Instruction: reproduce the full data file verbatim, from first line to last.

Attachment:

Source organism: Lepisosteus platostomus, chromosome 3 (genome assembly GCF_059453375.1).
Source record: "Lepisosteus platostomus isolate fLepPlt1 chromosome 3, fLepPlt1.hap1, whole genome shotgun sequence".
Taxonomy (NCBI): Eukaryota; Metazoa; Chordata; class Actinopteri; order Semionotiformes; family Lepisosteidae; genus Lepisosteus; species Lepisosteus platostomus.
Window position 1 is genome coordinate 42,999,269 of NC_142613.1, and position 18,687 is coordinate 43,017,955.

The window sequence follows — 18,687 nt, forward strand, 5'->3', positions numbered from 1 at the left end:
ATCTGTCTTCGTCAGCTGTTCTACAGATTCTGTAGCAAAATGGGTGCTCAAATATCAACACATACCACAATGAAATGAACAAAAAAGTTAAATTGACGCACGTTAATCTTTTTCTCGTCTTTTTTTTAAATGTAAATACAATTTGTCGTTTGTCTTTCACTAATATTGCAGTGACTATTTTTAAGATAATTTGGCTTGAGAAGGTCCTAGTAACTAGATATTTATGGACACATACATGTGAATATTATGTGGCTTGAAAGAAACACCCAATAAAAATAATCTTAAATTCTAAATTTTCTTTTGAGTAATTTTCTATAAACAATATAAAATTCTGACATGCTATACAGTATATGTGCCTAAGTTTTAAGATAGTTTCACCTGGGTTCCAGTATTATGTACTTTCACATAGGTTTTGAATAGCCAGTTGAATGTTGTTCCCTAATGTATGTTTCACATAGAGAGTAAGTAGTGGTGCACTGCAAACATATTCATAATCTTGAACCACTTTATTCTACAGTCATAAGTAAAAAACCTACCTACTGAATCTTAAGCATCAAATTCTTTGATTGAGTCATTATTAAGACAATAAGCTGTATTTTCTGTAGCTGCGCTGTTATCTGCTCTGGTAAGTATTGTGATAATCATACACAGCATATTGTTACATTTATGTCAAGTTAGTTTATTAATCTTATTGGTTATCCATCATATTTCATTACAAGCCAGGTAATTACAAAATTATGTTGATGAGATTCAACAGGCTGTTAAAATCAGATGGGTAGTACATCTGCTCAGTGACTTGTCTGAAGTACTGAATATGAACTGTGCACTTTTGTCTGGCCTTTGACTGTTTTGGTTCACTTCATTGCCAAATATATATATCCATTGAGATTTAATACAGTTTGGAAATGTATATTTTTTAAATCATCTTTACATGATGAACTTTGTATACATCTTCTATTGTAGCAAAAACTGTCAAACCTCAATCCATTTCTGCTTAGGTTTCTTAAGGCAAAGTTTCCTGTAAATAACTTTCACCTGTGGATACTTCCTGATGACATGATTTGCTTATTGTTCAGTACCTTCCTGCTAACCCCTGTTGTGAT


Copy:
Source organism: Lepisosteus platostomus, chromosome 3 (genome assembly GCF_059453375.1).
Source record: "Lepisosteus platostomus isolate fLepPlt1 chromosome 3, fLepPlt1.hap1, whole genome shotgun sequence".
Taxonomy (NCBI): Eukaryota; Metazoa; Chordata; class Actinopteri; order Semionotiformes; family Lepisosteidae; genus Lepisosteus; species Lepisosteus platostomus.
Window position 1 is genome coordinate 42,999,269 of NC_142613.1, and position 18,687 is coordinate 43,017,955.

The window sequence follows — 18,687 nt, forward strand, 5'->3', positions numbered from 1 at the left end:
ATCTGTCTTCGTCAGCTGTTCTACAGATTCTGTAGCAAAATGGGTGCTCAAATATCAACACATACCACAATGAAATGAACAAAAAAGTTAAATTGACGCACGTTAATCTTTTTCTCGTCTTTTTTTTAAATGTAAATACAATTTGTCGTTTGTCTTTCACTAATATTGCAGTGACTATTTTTAAGATAATTTGGCTTGAGAAGGTCCTAGTAACTAGATATTTATGGACACATACATGTGAATATTATGTGGCTTGAAAGAAACACCCAATAAAAATAATCTTAAATTCTAAATTTTCTTTTGAGTAATTTTCTATAAACAATATAAAATTCTGACATGCTATACAGTATATGTGCCTAAGTTTTAAGATAGTTTCACCTGGGTTCCAGTATTATGTACTTTCACATAGGTTTTGAATAGCCAGTTGAATGTTGTTCCCTAATGTATGTTTCACATAGAGAGTAAGTAGTGGTGCACTGCAAACATATTCATAATCTTGAACCACTTTATTCTACAGTCATAAGTAAAAAACCTACCTACTGAATCTTAAGCATCAAATTCTTTGATTGAGTCATTATTAAGACAATAAGCTGTATTTTCTGTAGCTGCGCTGTTATCTGCTCTGGTAAGTATTGTGATAATCATACACAGCATATTGTTACATTTATGTCAAGTTAGTTTATTAATCTTATTGGTTATCCATCATATTTCATTACAAGCCAGGTAATTACAAAATTATGTTGATGAGATTCAACAGGCTGTTAAAATCAGATGGGTAGTACATCTGCTCAGTGACTTGTCTGAAGTACTGAATATGAACTGTGCACTTTTGTCTGGCCTTTGACTGTTTTGGTTCACTTCATTGCCAAATATATATATCCATTGAGATTTAATACAGTTTGGAAATGTATATTTTTTAAATCATCTTTACATGATGAACTTTGTATACATCTTCTATTGTAGCAAAAACTGTCAAACCTCAATCCATTTCTGCTTAGGTTTCTTAAGGCAAAGTTTCCTGTAAATAACTTTCACCTGTGGATACTTCCTGATGACATGATTTGCTTATTGTTCAGTACCTTCCTGCTAACCCCTGTTGTGAT